SEASONAL CHANGES IN FLUID INTAKE IN PATIENTS WITH AUTOSOMAL DOMINANT POLYCYSTIC KIDNEY DISEASE

C MANNIX1,2, A RANGAN3, J ZHANG1,2,G RANGAN1,2, AT WONG1,2
1Centre for Transplant and Renal Research, Westmead Institute for Medical Research, University of Sydney, Westmead, Australia, 2Department of Renal Medicine, Westmead Hospital, Westmead, Australia, 3Nutrition and Dietetics, School of Life and Environmental Science, University of Sydney, Sydney, Australia

Aim: To determine the influence of season on fluid intake in patients with autosomal dominant polycystic kidney disease (ADPKD).
Background: Adequate hydration has been hypothesised to reduce the progression of ADPKD. Multiple factors influence fluid intake behaviour and specifically the role of seasonal variations in patients with ADPKD are not known.
Methods: The mean baseline daily fluid intake was assessed in patients with ADPKD (18-65 years old; eGFR≥30ml/min/1.73m²; n=100 and living primarily in Sydney and Perth) who were screened for the PREVENT-ADPKD study (a randomised controlled trial to determine if adequate hydration will slow kidney growth in ADPKD). Fluid intake was assessed using a beverage frequency questionnaire (BFQ) (previously validated for this purpose in this population), 24-hour urine volume, osmolality and other serum markers of hydration. One-way ANOVA was used to analyse inter-group differences.
Results: Fifty-three percent of the cohort were male with a mean age of 43±11 years old and BMI 27±5kg/m². The mean daily fluid intake in summer (n=20, 3040±930ml), autumn (n=28, 2843±1076ml), winter (n=18, 2822±1138ml) and spring (n=34, 2715±1027ml) were similar and the inter-seasonal differences were not significant (P=0.748). Similarly, 24-hour urine volume did not vary by season (P=0.221), nor did 24-hour urinary osmolality and sodium, or serum sodium and osmolality.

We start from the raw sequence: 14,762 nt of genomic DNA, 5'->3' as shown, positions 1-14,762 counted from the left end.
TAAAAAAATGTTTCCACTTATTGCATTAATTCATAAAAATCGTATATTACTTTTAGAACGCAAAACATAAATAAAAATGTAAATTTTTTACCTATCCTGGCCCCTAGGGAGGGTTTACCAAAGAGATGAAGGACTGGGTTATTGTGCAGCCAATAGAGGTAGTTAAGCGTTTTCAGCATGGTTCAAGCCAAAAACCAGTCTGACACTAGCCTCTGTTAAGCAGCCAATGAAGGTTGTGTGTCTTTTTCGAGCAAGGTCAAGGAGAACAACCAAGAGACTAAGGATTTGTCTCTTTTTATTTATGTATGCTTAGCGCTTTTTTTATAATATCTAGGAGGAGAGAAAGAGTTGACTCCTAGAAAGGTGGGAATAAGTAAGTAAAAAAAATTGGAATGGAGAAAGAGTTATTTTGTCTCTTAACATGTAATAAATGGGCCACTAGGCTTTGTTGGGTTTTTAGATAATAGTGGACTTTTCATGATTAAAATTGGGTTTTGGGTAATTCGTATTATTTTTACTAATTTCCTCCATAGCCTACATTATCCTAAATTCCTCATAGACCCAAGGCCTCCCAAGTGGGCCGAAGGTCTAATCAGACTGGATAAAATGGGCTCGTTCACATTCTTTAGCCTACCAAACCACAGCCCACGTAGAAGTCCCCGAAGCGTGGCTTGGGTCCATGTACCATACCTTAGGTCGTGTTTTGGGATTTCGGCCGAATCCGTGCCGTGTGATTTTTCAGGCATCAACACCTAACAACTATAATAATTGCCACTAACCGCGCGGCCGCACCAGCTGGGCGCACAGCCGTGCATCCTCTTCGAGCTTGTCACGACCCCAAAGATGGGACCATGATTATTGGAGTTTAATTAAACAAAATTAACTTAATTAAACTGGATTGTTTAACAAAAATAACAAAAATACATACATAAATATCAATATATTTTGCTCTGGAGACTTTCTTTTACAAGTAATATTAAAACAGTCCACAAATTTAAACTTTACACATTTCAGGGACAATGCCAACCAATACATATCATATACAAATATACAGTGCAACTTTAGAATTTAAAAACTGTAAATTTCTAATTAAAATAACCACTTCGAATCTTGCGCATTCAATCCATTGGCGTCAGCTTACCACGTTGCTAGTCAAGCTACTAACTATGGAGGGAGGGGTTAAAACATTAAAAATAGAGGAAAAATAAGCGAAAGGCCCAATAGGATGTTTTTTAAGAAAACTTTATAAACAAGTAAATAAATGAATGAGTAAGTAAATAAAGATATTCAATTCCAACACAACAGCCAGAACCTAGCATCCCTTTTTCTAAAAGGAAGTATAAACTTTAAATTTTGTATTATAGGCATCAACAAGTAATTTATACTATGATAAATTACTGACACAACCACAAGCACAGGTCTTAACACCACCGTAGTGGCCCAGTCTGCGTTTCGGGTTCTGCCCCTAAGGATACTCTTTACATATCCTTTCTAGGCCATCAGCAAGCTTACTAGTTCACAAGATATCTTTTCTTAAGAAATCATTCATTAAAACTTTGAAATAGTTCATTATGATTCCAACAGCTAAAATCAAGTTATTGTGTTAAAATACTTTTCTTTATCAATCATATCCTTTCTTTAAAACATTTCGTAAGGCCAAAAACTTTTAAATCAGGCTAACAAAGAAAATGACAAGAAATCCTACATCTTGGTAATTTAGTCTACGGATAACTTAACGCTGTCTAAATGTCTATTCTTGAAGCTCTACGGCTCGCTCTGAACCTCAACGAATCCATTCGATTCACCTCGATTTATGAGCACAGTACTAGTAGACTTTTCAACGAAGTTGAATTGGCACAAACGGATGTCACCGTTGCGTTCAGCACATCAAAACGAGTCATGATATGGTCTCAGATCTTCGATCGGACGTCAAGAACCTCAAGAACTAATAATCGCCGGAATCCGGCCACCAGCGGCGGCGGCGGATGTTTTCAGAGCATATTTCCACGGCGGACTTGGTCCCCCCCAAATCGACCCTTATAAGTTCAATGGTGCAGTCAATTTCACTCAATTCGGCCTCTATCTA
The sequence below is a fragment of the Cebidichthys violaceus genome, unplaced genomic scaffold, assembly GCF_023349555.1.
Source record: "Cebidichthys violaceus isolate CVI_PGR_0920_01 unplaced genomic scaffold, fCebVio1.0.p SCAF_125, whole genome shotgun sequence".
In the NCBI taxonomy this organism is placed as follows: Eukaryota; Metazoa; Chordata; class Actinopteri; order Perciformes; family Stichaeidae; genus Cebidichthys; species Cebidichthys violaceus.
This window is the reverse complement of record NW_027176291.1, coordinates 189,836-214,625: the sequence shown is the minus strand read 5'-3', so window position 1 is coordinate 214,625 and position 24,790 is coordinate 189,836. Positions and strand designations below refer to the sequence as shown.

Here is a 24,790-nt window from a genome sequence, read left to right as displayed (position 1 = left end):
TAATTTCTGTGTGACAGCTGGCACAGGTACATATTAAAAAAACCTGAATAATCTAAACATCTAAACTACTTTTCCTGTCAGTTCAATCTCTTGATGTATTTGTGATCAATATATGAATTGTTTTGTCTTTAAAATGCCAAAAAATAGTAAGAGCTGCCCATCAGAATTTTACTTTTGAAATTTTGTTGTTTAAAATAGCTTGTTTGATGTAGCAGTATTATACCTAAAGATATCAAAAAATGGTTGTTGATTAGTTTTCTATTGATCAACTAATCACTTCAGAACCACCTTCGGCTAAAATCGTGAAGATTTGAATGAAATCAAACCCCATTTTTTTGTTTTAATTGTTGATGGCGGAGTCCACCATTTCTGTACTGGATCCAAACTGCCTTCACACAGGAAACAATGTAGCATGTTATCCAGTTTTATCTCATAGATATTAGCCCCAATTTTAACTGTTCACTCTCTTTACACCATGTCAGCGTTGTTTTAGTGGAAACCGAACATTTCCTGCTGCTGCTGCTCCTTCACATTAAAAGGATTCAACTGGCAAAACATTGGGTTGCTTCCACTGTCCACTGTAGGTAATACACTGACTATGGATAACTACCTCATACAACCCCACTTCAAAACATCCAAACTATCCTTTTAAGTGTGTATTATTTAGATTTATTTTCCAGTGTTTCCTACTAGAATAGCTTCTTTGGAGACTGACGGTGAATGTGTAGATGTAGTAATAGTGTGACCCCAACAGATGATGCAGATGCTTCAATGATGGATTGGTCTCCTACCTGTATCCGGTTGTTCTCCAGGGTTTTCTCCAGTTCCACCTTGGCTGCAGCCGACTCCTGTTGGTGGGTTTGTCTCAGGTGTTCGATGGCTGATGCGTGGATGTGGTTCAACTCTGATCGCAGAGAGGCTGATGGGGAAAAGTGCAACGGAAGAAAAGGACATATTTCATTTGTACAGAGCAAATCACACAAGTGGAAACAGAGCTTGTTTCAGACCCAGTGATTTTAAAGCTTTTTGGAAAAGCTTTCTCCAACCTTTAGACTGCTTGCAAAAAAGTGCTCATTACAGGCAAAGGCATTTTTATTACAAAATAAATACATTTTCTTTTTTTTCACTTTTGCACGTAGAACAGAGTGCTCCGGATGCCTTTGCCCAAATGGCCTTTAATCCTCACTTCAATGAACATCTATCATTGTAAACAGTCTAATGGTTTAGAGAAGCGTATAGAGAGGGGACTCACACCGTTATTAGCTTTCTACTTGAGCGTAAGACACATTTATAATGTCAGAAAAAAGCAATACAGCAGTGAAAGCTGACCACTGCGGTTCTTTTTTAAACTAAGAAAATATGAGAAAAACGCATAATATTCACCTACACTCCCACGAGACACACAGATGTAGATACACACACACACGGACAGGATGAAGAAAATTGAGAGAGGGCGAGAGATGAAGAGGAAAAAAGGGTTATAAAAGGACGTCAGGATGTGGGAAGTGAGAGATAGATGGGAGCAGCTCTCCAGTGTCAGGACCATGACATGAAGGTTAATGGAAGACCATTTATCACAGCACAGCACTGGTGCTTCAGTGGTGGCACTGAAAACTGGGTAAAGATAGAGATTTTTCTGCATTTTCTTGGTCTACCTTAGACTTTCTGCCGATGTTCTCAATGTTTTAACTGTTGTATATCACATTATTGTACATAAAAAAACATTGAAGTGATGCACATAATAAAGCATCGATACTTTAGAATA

Conclusion: Fluid intake was stable through the year with no increase during the warmer months. These baseline data suggest that additional coaching during summer may be warranted in patients who are randomised to the prescribed fluid intake group (the intervention) in the PREVENT-ADPKD study. The limitations of this data are the sample size and that further studies are needed to determine if seasonal variations in intra-individual fluid intake exist.


Biography:
Carly Mannix is a Senior Research Dietitian and PhD candidate at the Westmead Institute for Medical Research (Westmead Hospital and University of Sydney). She is presently undertaking the PREVENT-ADPKD study which is a national multicentre randomised controlled trial that is investigating the role of hydration on slowing the progression of autosomal dominant polycystic kidney disease, and this is the subject of her PhD thesis. She is an Accredited Practising Dietitian with the Dietitians Association of Australia. She holds a Master of Nutrition and Dietetics (2016) and Bachelor of Applied Science (Exercise and Sport Science) (2014) from the University of Sydney.

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